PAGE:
May 25, 2007 6:23 AM PDT

Sony sued over Blu-ray

Given its global position as an electronics giant, Sony is quite familiar with patent law and the potential penalties for infringement.

Barely three months ago, Sony paid $97 million in damages and interest to Immersion in a dispute over the rumble functions in Sony's Dual Shock controllers. And while the two companies have since patched things up, Sony opted to leave rumble by the wayside when it was designing the PlayStation 3's motion-sensing Sixaxis controller.

The electronics giant hasn't been able to entirely avoid patent headaches since then, however, as Irvine, Calif.-based Target Technology filed suit earlier this month, seeking damages for alleged patent violations related to Sony's Blu-ray technology, which is used in the PS3 system.

The suit, which names Sony Computer Entertainment America, Sony Pictures and Sony DADC, claims that products marketed under the Blu-ray name infringe on a patent Target owns for reflective-layer materials in optical discs. The patent addresses what Target called a need for specific types of silver-based alloys with the advantages (but not the price) of gold. According to the patent, the alloys are also more resistant to corrosion than pure silver.

Target does not specify in its suit whether it believes all of Sony's Blu-ray discs infringe on the Target patent or whether the suit applies to just a portion of the discs manufactured. The patent was filed in April of 2004 and granted in March of 2006.

Target is seeking a permanent injunction that would prevent Sony from violating Target patent rights in the future, as well as damages, with interest, multiplied due to what Target characterizes as deliberate and willful infringement.

Sony representatives declined to comment. Target's attorneys had not returned GameSpot's requests for comment before press time.

Brendan Sinclair reported for GameSpot.

See more CNET content tagged:
patent, Sony Computer Entertainment Inc., suit, electronics company, Blu-ray


Join the conversation!
Add your comment
Target Tech Patent List
Patents dating back to 1998 on optical technologies. A reference for anyone interested.

<a class="jive-link-external" href="" target="_newWindow"></a>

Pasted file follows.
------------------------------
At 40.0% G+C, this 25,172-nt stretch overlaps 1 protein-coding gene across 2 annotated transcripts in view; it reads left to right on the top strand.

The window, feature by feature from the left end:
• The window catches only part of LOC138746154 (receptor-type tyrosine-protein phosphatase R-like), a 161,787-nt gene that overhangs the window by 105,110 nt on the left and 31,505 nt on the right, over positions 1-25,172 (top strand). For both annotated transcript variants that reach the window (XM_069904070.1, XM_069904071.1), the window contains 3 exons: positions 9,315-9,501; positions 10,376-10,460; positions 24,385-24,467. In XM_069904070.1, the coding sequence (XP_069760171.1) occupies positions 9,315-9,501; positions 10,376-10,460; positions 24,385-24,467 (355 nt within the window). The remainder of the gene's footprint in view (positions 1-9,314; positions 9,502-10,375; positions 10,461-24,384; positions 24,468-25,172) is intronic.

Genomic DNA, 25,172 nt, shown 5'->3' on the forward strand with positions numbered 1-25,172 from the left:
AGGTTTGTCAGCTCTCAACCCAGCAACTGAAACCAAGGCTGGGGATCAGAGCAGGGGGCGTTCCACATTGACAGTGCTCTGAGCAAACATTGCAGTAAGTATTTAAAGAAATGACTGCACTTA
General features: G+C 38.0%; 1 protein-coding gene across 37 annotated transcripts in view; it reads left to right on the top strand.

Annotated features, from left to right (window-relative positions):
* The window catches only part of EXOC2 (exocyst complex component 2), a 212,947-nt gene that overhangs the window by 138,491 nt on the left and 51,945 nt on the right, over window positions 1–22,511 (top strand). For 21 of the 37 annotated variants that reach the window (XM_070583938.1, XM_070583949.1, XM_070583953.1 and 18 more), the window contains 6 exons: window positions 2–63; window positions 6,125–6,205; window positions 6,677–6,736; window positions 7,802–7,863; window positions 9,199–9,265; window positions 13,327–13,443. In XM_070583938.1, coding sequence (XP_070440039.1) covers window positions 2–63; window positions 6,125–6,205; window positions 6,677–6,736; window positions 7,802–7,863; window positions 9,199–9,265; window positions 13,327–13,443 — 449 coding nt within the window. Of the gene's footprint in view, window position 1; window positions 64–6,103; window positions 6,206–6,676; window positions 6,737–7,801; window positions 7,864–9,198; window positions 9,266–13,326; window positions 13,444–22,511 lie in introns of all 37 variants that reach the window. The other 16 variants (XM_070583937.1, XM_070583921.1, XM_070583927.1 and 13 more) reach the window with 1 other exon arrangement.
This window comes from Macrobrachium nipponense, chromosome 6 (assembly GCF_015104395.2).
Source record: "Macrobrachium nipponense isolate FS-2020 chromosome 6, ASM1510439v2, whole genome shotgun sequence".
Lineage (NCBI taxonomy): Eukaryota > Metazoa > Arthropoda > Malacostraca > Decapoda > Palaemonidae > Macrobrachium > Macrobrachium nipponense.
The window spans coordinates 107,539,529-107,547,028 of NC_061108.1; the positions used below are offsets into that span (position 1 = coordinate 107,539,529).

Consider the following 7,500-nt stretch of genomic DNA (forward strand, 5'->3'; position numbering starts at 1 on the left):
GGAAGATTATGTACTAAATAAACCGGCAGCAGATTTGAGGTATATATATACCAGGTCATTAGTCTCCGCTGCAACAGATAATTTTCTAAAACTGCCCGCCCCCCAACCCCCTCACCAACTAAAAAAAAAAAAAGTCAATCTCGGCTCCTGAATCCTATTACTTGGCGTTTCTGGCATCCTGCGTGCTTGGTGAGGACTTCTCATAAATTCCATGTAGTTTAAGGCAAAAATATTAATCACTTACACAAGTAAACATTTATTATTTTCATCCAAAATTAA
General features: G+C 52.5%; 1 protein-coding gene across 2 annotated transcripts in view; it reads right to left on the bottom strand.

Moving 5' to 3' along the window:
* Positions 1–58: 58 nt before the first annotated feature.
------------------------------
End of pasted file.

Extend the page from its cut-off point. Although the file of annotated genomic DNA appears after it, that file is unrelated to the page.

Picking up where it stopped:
Posted by patent-monkey (4 comments )
Reply Link Flag
Target are fools
Firstly DVD9 is hitting it's limits right now and there will not be much improvement to come. Even though on the target website it says that they are dedicated to the DVD9 and will have many refinements.... BS. Secondly, how could Sony develop the Blu ray in 2002, with work going into it from long before that. You think it only takes four years to invent an electronics appliance? I'm thinking that this is a no brainer accident that Sony didn't think to patent.
I could see it going something like this.
Hmm how can we make the disc more reflective?
Sir maybe if we tried more conductive materials like gold silver or platinum.
No that would be too expensive...
Ok then what if we just make a gold or silver alloy of some sort.
Absolutely, if it is thin enough it might work more and cost less, make it so.

Then over in America
Pres: We need a new market strategy.
BoardMember: I have an idea. What is the best way to make money in the post modern world? Suing big companies that have been around for forty years before us.
Pres: Good idea, patent all our technology now, down to the wire, and along with that patent all our theoretical tech as well, making sure that no company can ever release any combination of reflective material for disc use.

Honestly you shouldn't be able to sue someone unless you can prove they "copied" you.
Posted by theprof00 (50 comments )
Reply Link Flag
How Courts work.
The RIAA sues people all the time. Most people that they sue don't have anything to do with the crime..

Any law professional will tell you it isn't about truth... Its all about who wants to settle first.
Posted by Astinsan (132 comments )
Link Flag
Sony is just stupid
Sony is simply stupid. No more explaination needed.

I hope Target can nail them to a cross.
Posted by onlyauser (220 comments )
Link Flag
As much as I would love to see Sony go down in blazing flames,
I can't help but to have to agree that this is one of those
common sense patents that Sony probably did not purposefully
infringe upon.

Once again, the patent laws need some revamping, because if
you can patent the usage of metals to reflect light, than it seems
to me that mirror manufacturers need to start patenting the
metals they use in their mirrors and go after other
manufacturers. It's ridiculous.

Unless Target's patent involves a very specific alloy and/or
process for creating/applying it that Sony is using, I don't see
how this could/should hold up in court.

Of course, Corporations tend to lay down and take it by settling
out of court, so this probably won't go too far...
Posted by jelloburn (252 comments )
Link Flag
Not to mention
Sony invented the medium with which Target Tech stays in business, without the dvd, TT would not be anywhere right now.
Posted by theprof00 (50 comments )
Reply Link Flag
Invented DVD?
Hardly... Sony and Phillips were working on CD type disk, but abandoned it to join the standard created by Toshiba (who is also the creator of HD-DVD).

As always the case, Sony's proposal was lacking and rejected...

<a class="jive-link-external" href="" target="_newWindow"></a>
Posted by umbrae (1073 comments )
Link Flag

Join the conversation

Add your comment

The posting of advertisements, profanity, or personal attacks is prohibited. Click here to review our Terms of Use.

What's Hot



RSS Feeds

Add headlines from CNET News to your homepage or feedreader.